And immediately after the 11-year-old terrorist, the headlines shifted to the Undercover Unit, the celebrated Mista’rvim soldiers who know how to dress up as Arabs and mislead Palestinian passers-by until the moment they pull out their guns and charge. This time they have surpassed themselves when penetrating into the Al-Ahli Hospital in Hebron and there detaining (or kidnapping – terminology depends on who does the reporting...) the 20-year old Azzam Shalaldeh, suspected of stabbing and wounding an Israeli settler two weeks ago. Abdullah Shalaldeh, Azzam's cousin, tried to resist the soldiers and was shot dead on the spot. Israeli media praised the resourcefulness and creativity of the undercover troops, one of whom was dressed up as a heavily pregnant woman and put on a wheelchair, while others pretended to be relatives of the "woman" and so manage to penetrate deeply into the hospital without arousing suspicion. The concern was raised that once the Palestinians published the footage taken by the hospital security cameras, the faces of undercover soldiers will be become known and their usefulness be at an end. But a specialist reassured TV viewers, "Their talent for acting and disguise is virtually unlimited undercover, next time they will look very different, completely unrecognizable”.

To the growing collection of photographs fitting into the genre of "The Pornography of Death" were added the photos of the pools of blood covering the floor of the Al-Ahli Hospital, which were published by several media outlets and spread with lightning speed through the social media.

Unlike other cases, the undercover soldiers did not take with them the body of Abdullah Shalaldeh, the cousin shot to death. His funeral was organized within hours, with a crowd of thousands following his coffin and chanting calls for revenge. In the following days there were more demonstrations in Hebron’ leading to clashes with Israeli forces. When soldiers shot at one of these, another young man was severely injured and taken to the same Al Ahli Hospital, where he died of his wounds. In his funeral were renewed calls for revenge. While I was writing this article an armed Palestinian was waiting at the side of the road, a few kilometers south of Hebron and opened fire at a car of Israeli settlers. Two settlers – a 40-year-old father and his 18-year old son - were killed. The army began conducting extensive searches in all the surrounding villages, and on the news there was an ominous talk of “the need to impose limitations on the Palestinians’ freedom of movement”.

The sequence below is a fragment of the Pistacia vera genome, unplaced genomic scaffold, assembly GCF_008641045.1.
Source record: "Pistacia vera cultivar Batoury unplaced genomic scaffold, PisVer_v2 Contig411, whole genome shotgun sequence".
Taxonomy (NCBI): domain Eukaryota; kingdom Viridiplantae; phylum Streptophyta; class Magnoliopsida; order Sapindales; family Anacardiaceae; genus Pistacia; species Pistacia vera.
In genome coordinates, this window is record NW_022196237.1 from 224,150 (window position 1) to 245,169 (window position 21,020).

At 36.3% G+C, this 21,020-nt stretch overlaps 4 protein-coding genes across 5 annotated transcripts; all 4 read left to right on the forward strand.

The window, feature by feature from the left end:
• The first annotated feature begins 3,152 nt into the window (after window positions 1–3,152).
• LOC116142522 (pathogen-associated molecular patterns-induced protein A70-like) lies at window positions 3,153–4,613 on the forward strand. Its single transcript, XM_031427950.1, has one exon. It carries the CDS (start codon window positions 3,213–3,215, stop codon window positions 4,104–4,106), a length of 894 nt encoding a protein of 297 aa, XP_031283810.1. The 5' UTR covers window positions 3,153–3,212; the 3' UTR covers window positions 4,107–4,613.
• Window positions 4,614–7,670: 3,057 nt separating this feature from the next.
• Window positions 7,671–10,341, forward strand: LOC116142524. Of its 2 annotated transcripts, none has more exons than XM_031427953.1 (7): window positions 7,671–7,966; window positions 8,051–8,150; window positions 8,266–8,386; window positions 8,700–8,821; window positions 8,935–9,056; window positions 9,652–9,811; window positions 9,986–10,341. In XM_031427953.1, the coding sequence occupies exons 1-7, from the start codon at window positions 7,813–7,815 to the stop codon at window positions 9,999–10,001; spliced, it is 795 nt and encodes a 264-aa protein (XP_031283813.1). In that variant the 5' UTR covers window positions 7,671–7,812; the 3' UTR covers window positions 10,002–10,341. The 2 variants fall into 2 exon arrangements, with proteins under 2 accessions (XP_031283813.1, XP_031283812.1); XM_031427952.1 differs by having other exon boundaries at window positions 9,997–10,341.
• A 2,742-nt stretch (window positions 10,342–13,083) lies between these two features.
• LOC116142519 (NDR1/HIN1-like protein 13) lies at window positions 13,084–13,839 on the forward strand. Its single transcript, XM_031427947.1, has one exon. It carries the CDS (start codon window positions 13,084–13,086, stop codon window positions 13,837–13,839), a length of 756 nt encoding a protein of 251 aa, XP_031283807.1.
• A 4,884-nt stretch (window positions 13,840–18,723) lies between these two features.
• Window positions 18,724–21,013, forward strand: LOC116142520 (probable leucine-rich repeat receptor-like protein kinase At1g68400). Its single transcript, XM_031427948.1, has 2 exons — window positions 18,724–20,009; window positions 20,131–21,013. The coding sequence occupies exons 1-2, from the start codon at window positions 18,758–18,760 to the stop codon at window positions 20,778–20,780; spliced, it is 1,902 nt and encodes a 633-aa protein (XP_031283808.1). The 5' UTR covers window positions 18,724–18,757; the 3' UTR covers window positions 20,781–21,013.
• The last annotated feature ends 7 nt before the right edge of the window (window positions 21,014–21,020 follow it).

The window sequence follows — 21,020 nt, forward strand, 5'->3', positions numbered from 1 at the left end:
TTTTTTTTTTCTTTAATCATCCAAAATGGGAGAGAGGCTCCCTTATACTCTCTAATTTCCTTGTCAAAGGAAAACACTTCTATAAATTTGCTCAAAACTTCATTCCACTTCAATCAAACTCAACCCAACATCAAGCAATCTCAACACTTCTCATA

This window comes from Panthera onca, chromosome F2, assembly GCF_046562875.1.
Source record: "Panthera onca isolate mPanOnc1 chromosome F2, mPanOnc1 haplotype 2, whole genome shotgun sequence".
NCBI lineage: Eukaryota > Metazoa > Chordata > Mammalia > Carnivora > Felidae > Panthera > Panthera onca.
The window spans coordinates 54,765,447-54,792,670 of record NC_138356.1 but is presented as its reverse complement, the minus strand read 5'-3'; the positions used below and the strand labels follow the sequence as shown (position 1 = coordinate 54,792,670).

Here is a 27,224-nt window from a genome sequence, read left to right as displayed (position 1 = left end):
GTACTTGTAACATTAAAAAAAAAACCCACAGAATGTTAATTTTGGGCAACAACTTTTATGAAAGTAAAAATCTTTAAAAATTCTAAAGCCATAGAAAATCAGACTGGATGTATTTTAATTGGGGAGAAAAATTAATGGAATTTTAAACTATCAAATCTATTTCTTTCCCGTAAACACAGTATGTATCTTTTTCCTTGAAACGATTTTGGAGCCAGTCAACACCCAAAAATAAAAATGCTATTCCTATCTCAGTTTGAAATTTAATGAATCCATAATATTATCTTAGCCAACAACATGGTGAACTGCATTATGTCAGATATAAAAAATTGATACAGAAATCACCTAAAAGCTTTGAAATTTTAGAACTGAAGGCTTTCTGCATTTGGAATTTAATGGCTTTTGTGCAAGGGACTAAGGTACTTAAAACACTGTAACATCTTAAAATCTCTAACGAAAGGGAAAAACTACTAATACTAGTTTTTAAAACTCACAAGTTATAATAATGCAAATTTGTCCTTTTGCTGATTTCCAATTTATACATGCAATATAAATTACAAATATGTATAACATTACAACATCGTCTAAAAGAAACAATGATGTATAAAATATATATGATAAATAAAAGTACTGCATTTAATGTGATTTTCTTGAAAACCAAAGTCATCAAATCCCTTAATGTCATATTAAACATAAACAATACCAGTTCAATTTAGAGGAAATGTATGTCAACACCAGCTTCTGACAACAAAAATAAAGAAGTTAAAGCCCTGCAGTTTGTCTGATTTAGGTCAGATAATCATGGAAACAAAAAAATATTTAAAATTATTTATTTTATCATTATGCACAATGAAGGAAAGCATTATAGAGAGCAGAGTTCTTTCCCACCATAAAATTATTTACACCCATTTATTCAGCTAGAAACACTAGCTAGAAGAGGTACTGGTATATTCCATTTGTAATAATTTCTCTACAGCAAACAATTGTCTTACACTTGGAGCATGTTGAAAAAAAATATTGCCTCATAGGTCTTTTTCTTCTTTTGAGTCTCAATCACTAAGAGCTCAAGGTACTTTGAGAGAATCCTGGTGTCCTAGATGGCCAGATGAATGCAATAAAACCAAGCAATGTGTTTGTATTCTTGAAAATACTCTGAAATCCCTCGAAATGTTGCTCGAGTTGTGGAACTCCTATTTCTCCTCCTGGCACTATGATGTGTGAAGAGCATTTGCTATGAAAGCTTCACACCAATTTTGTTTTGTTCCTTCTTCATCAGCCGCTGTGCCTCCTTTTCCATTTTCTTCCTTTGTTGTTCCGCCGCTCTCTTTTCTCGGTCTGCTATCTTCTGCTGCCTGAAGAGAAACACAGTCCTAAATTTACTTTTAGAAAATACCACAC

”It is time to start calling it an Intifada" wrote the military commentator Amos Harel in Haaretz, noting that the IDF Supreme Command has already concluded that the forces of the regular army would not be enough. Four battalions of reservists have already been mobilized, and the army plans to bring tens of thousands more of reservists in the coming year, working on the assumption that the confrontation will last a long time. Meanwhile, TV broadcast a long favorable news item on the young women combat soldiers who take a major part in standing at the checkpoints during the day and raiding deeply into the villages at nighttime. “This is women’s empowerment at its best, a Feminist dream come true” gushed the reporter.

And amidst all the events of this week, the Israeli Prime Minister met with The President of the United States. Ahead of the meeting, Netanyahu was asked for the meeting to take confidence-building measures toward the Palestinians, so as to help calm down the situation. The Inner Cabinet met and duly resolved to increase the number of permits for Palestinians to work in Israel, approve zoning plans for a number of Palestinian villages where hitherto houses had been destroyed as having been “built without a permit”, and allow the establishment of a Palestinian cell phone system which the Israeli authorities had delayed for many years. "These measures will help to separate the terrorists and inciters of violence from the silent majority of Palestinians, who just wants to live their daily life" announced the PM. But he firmly refused any idea of a settlement freeze as a good will gesture to the Palestinians, explaining that any attempt to go in this direction would immediately lead to the collapse of his government.